More adaptive plan

NSW Farmers welcomed the reforms to the Murray Darling Basin Plan, including the halting of water buy backs from farmers.

“NSW Farmers has long been advocating for the removal of buybacks as a form of water recovery and for a more adaptive Basin Plan that achieves positive or neutral social, economic and environmental outcomes,” NSW Farmers president James Jackson said.

“Various reports including the Independent Assessment of Social and Economic Conditions in the Basin have shown that direct buybacks have resulted in uneven outcomes across the basin and undermined economic sustainability. The no buybacks commitment must be incorporated into legislation.

“Now that the focus is on water recovery through infrastructure projects and Sustainable Diversion Limit Adjustment Mechanism (SDLAM) Projects, governments must ensure that these are implemented with full consultation of water users, include improvements to projects and achieve triple bottom line outcomes.

“The proposed SDLAM are big initiatives, and NSW Farmers calls on Minister Pitt to give Basin States, including NSW, the time they need to engage communities and get these projects right – if this means revisiting the 2024 deadline, then this is what needs to happen.”

Minister Pitt also announced that the enforcement role of the Murray Darling Basin Authority would be moved to a new Inspector-General of Water Compliance. This was a recommendation from the Productivity Commission review of the implementation of the Basin Plan.

Step in right direction

The Ricegrowers’ Association of Australia (RGA) has called the commitment to stop water buybacks from farmers “a step in the right direction and in line with findings from the many reports and reviews that have been conducted”.

“We also encourage Minister Pitt and Basin States to further consider and implement recommendations from the reviews already completed and those currently underway,” RGA president, Rob Massina, said.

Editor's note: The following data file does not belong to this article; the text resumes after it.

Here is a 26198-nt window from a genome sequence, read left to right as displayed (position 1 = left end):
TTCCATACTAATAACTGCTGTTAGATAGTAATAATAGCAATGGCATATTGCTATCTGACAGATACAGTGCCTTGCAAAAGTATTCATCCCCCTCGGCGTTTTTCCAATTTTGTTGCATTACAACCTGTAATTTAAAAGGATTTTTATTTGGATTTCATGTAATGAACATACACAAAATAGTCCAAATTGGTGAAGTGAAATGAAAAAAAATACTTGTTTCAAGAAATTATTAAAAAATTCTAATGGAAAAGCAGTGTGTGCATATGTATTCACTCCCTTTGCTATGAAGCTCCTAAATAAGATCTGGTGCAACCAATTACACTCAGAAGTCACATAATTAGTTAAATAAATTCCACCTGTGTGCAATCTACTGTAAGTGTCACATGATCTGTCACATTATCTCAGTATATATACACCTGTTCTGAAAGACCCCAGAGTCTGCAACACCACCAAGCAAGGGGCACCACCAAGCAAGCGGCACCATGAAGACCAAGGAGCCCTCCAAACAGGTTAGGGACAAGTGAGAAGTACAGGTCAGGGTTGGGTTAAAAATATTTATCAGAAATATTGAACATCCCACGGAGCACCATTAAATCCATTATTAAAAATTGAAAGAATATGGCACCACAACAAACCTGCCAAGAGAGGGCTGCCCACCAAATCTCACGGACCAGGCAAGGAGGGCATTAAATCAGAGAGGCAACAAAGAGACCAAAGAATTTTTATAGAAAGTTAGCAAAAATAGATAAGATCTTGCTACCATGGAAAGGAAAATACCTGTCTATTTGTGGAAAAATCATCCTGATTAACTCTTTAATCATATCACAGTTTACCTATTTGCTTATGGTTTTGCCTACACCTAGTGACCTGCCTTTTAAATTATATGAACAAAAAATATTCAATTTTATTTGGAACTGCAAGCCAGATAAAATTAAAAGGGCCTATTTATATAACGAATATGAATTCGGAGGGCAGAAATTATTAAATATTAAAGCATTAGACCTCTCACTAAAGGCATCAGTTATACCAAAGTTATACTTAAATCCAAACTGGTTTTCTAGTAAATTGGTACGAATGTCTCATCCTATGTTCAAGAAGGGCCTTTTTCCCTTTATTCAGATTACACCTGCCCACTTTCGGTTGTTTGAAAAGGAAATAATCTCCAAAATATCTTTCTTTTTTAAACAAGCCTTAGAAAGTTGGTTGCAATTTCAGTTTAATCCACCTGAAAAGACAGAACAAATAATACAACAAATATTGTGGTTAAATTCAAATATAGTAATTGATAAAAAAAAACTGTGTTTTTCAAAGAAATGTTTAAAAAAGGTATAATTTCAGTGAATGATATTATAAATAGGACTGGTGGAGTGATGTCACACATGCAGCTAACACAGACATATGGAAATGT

“The RGA’s policy position to stop buybacks is based on the fact that all water recovery from productive use results in negative social and economic impacts for basin communities and, in particular, irrigation communities.

“This truth is reinforced in the study of the Socio-Economic Impacts of the Basin Plan, which finds a growing sense of hopelessness within communities across the Murray-Darling Basin.

“Whilst this commitment from the Commonwealth and Coalition governments has not been legislated, we encourage all basin states to work towards securing this change into the future.”

Mr Massina said the RGA also welcomed the announcement to restructure the MDBA by splitting its functions.

“The review of the National Water Initiative and the ACCC Review of Water Markets will show that there is more to be done,” he said.

Independent panel report

The Final Report by the Independent Panel assessing the social and economic conditions in the Murray Darling Basin has been released.

The Final Report and all 22 recommendations is available on the Panel website at: https://www.basin-socio-economic.com.au/

A summary of the Final Report can be found here.

A summary of work commissioned by the Panel is here and the full technical reports as well as submissions received on the Draft Report are here.

Sources: NFF, NSW Farmers, RGA